resources, will be required to ensure that community planning works. It is
      essential, therefore, that relationships are established with these agencies.
      Where existing relationships are well established, these should be further
      developed and where not, actively pursued.

53.   Community planning involves the creation of a strategic partnership structure
      supported by a number of partnerships focussed on themes or particular
      communities. Councils should take the opportunity to look at the various
      partnership arrangements that are already in place and which may be needed in
      the future to ensure that it is not overly complex, and is fit for purpose.

54.   Considerable research exists in terms of effective partnership working and this is
      set out in the Annex case studies.


55.   The method used by councils and community planning partnerships to engage
      with communities should reflect the circumstances of their particular area. For
      example, the structure and working practices of organisations and groups in rural
      areas will differ from those in urban areas. As a result, each will require distinct
      approaches aimed at achieving broad local ownership of the process.
      Individuals, communities and representative bodies should feel that their views
      have been listened to and taken into account. Effective local engagement can be
      difficult to achieve, so it may be appropriate to try alternative approaches.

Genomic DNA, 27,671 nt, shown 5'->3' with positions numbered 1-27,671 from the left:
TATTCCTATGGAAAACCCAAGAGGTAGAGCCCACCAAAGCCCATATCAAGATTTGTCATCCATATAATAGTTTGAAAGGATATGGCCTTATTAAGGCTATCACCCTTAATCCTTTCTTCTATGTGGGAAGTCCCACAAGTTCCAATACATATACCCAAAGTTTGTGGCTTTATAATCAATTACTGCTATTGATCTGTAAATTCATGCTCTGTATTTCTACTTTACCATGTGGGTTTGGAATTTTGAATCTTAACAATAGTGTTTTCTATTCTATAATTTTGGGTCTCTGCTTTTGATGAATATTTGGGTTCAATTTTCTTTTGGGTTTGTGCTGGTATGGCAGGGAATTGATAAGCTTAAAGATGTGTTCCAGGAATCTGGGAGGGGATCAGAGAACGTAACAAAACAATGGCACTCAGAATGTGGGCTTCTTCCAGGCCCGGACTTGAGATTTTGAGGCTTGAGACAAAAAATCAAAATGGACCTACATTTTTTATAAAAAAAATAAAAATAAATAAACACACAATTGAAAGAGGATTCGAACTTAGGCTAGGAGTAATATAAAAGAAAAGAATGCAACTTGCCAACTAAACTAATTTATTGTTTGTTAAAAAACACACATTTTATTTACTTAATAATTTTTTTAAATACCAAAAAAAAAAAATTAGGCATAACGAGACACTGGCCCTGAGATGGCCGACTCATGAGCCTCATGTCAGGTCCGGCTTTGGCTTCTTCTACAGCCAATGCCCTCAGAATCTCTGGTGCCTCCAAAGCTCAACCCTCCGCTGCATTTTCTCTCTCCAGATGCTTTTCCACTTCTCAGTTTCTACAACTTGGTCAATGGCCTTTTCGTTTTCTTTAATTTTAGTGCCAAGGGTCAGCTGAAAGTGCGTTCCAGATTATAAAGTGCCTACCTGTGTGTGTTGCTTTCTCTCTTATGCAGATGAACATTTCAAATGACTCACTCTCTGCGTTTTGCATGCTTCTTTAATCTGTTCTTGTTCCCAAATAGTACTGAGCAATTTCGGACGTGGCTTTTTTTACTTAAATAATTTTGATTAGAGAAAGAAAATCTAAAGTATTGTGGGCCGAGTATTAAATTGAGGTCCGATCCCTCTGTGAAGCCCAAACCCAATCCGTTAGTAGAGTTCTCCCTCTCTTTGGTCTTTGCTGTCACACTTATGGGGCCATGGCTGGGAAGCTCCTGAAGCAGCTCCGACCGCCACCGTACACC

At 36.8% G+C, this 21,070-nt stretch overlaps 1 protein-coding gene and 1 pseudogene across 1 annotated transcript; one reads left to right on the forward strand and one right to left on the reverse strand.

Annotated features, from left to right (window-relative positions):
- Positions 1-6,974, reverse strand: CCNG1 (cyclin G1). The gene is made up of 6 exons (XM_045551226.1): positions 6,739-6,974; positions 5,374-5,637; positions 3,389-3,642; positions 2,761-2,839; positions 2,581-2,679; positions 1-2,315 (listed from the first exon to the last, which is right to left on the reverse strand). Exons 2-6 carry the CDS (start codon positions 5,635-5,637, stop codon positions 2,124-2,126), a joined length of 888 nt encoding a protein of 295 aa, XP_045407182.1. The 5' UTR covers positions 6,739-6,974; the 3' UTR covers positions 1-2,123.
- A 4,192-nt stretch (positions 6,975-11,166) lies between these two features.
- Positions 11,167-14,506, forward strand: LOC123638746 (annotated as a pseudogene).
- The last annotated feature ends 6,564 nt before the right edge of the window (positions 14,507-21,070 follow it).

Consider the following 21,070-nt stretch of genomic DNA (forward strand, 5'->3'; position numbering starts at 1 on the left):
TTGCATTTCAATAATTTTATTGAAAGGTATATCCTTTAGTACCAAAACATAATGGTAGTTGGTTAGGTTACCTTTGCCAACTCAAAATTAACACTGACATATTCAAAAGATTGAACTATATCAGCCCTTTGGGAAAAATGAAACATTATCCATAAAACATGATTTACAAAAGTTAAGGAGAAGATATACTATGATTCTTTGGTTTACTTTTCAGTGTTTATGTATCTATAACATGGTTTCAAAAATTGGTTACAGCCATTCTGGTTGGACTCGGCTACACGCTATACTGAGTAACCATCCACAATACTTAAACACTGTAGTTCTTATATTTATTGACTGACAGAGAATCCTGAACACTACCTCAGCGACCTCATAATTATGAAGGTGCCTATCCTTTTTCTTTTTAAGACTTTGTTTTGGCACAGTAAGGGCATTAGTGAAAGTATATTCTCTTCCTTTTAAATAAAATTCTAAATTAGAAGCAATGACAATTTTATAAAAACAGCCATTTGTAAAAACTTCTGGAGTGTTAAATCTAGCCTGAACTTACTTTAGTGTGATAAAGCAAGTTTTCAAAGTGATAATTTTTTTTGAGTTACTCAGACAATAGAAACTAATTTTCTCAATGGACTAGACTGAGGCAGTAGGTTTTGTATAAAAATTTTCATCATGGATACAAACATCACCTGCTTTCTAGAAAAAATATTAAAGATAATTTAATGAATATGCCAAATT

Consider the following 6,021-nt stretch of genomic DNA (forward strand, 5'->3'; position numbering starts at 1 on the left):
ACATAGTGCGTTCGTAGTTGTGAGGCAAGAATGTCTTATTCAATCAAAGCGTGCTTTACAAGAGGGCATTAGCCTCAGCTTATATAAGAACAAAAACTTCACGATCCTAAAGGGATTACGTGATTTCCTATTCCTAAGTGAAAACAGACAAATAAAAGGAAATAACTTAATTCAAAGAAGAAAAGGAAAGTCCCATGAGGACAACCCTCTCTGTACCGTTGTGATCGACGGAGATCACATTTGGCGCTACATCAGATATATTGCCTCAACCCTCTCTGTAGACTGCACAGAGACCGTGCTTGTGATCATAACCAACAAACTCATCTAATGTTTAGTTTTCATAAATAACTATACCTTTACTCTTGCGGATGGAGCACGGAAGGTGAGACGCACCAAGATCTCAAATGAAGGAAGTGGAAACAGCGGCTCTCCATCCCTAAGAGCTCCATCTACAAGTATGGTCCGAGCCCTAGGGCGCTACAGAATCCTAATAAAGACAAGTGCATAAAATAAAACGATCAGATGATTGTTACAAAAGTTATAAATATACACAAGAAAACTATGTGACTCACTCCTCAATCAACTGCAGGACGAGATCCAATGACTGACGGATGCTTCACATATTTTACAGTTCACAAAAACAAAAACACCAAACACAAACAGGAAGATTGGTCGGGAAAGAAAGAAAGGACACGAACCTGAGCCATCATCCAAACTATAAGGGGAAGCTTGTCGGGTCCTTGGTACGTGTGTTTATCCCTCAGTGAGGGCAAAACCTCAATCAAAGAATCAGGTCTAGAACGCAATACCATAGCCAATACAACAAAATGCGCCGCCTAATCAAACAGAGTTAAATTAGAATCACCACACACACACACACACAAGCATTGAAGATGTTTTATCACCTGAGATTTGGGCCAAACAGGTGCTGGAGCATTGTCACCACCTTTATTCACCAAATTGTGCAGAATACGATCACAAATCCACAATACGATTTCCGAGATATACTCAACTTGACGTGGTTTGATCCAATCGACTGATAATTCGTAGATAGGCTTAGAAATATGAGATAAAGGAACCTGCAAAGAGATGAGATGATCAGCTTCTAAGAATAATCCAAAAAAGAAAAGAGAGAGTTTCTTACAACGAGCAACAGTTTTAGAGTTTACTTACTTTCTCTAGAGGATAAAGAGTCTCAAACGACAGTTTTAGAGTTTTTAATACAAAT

Examples of different approaches can be found in the case studies in the Annex.

Governance - Developing structures to support Community Planning

56.   To ensure the community planning process is effective there will be a need for
      involvement and participation from a wide range of sectors and organisations.
      Many of these organisations are already participating in partnership working
      across Northern Ireland delivering noticeable benefits as a result. Building and
      learning from these should be natural starting points for the new councils.
      Community planning may require a different approach to partnership working, for
      example to overcome any tensions that will arise over prioritisation, especially
      where there are limited resources.

57.   Statutory Guidance will be issued ahead of the introduction of the community
      planning duty that will assist with possible governance structures or models to
      facilitate community planning. In the interim it is recommended that each new
      council area should consider establishing a district-wide Community Planning
      Partnership which will have responsibility for creating the vision and key priorities
      and for ensuring it is resourced and deliverable. Beneath this, other supporting
      structures are likely to be required and may include:
        • a small number of thematic partnerships responsible for creating more
           detailed plans on specific issues; and
        • local area partnership arrangements working with local communities to
           ensure the district / thematic plans address the needs of local people.

58.   The STCs and the incoming councils during the shadow period and their